The ninth thesis is the most well-known and is another allegory summing Benjamin's idea of progress (or lack thereof), as he says "wreckage piling upon wreckage." 
Paul Klee, Angelus Novus, 1920, Israel Museum

The angel of history is the myth of progress that is facing backwards. In other words history is blind and does not know where it is going. To assume that we are moving in the direction of progress is just a way of dulling your mind to the obvious disaster and catastrophe that is the modern world.

Benjamin's fragments on history would eventually be synthesized by the Frankfurt School's Adorno and Horkheimer in Dialectic of Enlightenment (1944). As the title suggests, the central argument of the book attempts to unearth how the originally emancipatory ideas of the enlightenment, reverse themselves, and becomes a force of domination. By integrating psychoanalysis into their own studies they develop a theory that explains the reaction to the dehumanizing tendencies of modern scientific rationality as one of the prime stimulants of fascism which is rooted in a rejection of the "sensitivities" and scientific rationality of liberalism as explained by Jünger, even while fascists incorporate the technological forms of organization into their own structure. A controversial aspect of this argument, is that they go on to argue that modern mass culture which produces commodities that exploit mythical ideas and tends towards conformity is rooted in the same kind of rejection of enlightenment scientific rationality as fascism. The dialectical aspect of this also implies that this development is not a result of external forces, but the internal process in which the principles of the Enlightenment are taken to their logical conclusion. This undermines the entire basis of Enlightenment including the concepts of liberty and equality which developed in the context of the Enlightenment.

The core out of which these later arguments developed came from Benjamin's original theses.
The tenth thesis again echoes the critique of liberals who rely on their faith in progress, their "mass basis" or liberal democracy, and the "uncontrollable apparatus" or the capitalist world market.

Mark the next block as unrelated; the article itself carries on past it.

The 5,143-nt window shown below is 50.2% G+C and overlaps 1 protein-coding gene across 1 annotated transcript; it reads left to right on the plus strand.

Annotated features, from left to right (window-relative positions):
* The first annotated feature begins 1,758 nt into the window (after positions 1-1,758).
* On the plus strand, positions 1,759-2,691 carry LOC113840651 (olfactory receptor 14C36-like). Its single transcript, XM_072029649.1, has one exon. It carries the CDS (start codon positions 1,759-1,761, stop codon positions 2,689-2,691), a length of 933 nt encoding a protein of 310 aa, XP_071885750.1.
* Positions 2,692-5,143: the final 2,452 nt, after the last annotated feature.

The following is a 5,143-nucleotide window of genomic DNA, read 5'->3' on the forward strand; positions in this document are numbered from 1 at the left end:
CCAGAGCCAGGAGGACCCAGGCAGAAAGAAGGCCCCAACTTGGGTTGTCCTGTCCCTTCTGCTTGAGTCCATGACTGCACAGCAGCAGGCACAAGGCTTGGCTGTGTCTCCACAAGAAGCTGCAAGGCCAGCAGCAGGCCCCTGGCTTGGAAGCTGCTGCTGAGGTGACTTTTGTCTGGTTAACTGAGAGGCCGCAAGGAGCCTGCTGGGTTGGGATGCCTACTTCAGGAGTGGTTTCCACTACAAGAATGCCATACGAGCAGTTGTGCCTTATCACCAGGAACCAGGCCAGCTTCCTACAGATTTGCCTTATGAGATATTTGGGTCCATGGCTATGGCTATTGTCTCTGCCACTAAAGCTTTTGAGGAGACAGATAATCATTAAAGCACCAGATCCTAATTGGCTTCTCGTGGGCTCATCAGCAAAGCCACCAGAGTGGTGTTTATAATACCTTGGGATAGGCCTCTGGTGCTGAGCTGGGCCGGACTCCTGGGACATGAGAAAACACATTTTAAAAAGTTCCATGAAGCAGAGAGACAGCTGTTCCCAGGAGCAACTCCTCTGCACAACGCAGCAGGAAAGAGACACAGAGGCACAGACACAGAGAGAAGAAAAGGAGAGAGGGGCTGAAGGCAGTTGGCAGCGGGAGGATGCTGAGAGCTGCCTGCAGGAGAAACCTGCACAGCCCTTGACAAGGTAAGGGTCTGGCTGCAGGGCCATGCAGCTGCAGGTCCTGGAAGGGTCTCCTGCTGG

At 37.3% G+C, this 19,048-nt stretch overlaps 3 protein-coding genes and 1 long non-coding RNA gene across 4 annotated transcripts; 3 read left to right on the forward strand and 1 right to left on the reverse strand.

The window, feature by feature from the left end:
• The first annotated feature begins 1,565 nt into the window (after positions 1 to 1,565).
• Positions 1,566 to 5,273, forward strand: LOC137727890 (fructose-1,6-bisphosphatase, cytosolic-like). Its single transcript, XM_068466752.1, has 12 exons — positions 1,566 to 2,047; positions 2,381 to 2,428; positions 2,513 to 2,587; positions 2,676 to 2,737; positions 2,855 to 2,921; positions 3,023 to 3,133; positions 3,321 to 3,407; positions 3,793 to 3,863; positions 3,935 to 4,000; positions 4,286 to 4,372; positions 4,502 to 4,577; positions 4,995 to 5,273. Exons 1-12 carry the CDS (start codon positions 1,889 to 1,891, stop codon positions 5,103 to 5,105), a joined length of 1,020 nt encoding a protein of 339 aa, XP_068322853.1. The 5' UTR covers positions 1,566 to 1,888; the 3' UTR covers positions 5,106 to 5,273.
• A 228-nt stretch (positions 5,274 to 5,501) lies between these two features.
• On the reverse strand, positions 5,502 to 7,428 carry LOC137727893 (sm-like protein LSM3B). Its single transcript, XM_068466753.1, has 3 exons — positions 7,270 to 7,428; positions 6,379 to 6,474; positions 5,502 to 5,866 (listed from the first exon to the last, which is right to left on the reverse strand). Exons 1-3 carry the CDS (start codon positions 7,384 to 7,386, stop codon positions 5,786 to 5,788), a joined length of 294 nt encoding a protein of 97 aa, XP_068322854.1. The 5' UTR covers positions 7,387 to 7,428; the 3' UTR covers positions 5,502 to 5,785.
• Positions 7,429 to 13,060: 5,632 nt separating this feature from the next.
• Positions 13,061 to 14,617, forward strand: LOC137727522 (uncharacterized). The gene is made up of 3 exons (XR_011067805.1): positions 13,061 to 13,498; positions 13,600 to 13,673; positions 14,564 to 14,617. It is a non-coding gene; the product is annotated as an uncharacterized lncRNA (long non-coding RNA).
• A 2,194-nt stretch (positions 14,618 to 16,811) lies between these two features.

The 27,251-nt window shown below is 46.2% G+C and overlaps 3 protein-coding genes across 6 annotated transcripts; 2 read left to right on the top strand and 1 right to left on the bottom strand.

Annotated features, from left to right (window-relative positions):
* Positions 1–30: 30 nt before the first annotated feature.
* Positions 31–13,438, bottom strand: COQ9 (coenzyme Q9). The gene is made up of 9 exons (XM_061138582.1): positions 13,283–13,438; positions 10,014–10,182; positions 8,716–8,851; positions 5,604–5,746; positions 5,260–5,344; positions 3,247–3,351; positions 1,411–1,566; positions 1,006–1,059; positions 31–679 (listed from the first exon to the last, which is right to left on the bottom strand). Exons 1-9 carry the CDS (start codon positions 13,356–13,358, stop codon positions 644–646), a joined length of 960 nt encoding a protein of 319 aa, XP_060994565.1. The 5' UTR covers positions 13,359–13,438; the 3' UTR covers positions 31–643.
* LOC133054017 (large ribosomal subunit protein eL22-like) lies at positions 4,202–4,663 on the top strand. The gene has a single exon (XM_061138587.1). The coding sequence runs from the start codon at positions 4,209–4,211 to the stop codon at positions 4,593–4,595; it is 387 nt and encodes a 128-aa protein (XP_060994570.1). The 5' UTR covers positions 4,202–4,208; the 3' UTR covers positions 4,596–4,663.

The next few theses deal with the similar failures of the social-democrats and communists to understand history.
The eleventh, twelfth, and thirteenth theses are Benjamin's critique of socialism or the social democratic parties in Germany and elsewhere. Marxism or socialism also falls back upon both a flawed notion of progress supported by a flawed notion of science which loses the human aspect that has to be maintained to bring about true freedom. As he says, "this vulgar-Marxist conception of the nature of labor bypasses the question of how its products might benefit the workers while still not being at their disposal. It recognizes only the progress in the mastery of nature, not the retrogression of society; it already displays the technocratic features later encountered in Fascism". 
The twelfth thesis, Benjamin argues that social democrats have lost touch with past, and also gives some significance to the Spartacist group. They fought not only for the oppressed of their times but also for the "generations of the downtrodden" who like Spartacus tried but failed in the past.

The thirteenth thesis also argues that the social democrats rely too much on a flawed idea of progress.
In the fourteenth and fifteenth theses Benjamin draws on some lessons from the French Revolution. In the fourteenth Benjamin talks how Robespierre (one of the leaders of the revolution) evoked the ancient Romans but used them in a way as if the Romans really had come back to life again in the French Revolution. He contrasts this with the superficial way in which people appropriate fashions without really getting to the real significance and meaning of what they appropriate.

In the fifteenth, Benjamin examines one curious aspect of the French Revolution and perhaps maybe its most revolutionary aspect besides "Dechristianization"–the revolutionary calendar. Basically, after the French deposed their king in 1792, they created a new calendar and started from the year one! 1792 became 1 in their calendar in other words. What is the significance of this? An example of Jetztzeit, a radical perception of time. Again relating to the idea of the "eternal" quality of conflict. 

He recounts an event from the second French revolution in 1848 where people shot at the clock-towers to stop them from moving: to freeze time in the revolutionary moment. Revolutionary moments he argues necessarily break with the ordinary flow and progression of time, they pierce the everyday rhythms of life and disrupt the order of things. This relates to Benjamin's concern with "cultic" behavior (from the last essay) which is defined by repetitive behavior in the form of rituals legitimated by myths: the opposite of the explosive, disruptive behavior that is he speaking of. Ritualistic behavior also tends to assume the person is not fully aware and is acting out the rituals mostly out of habit; a revolutionary consciousness would require a full awareness of the historical moment.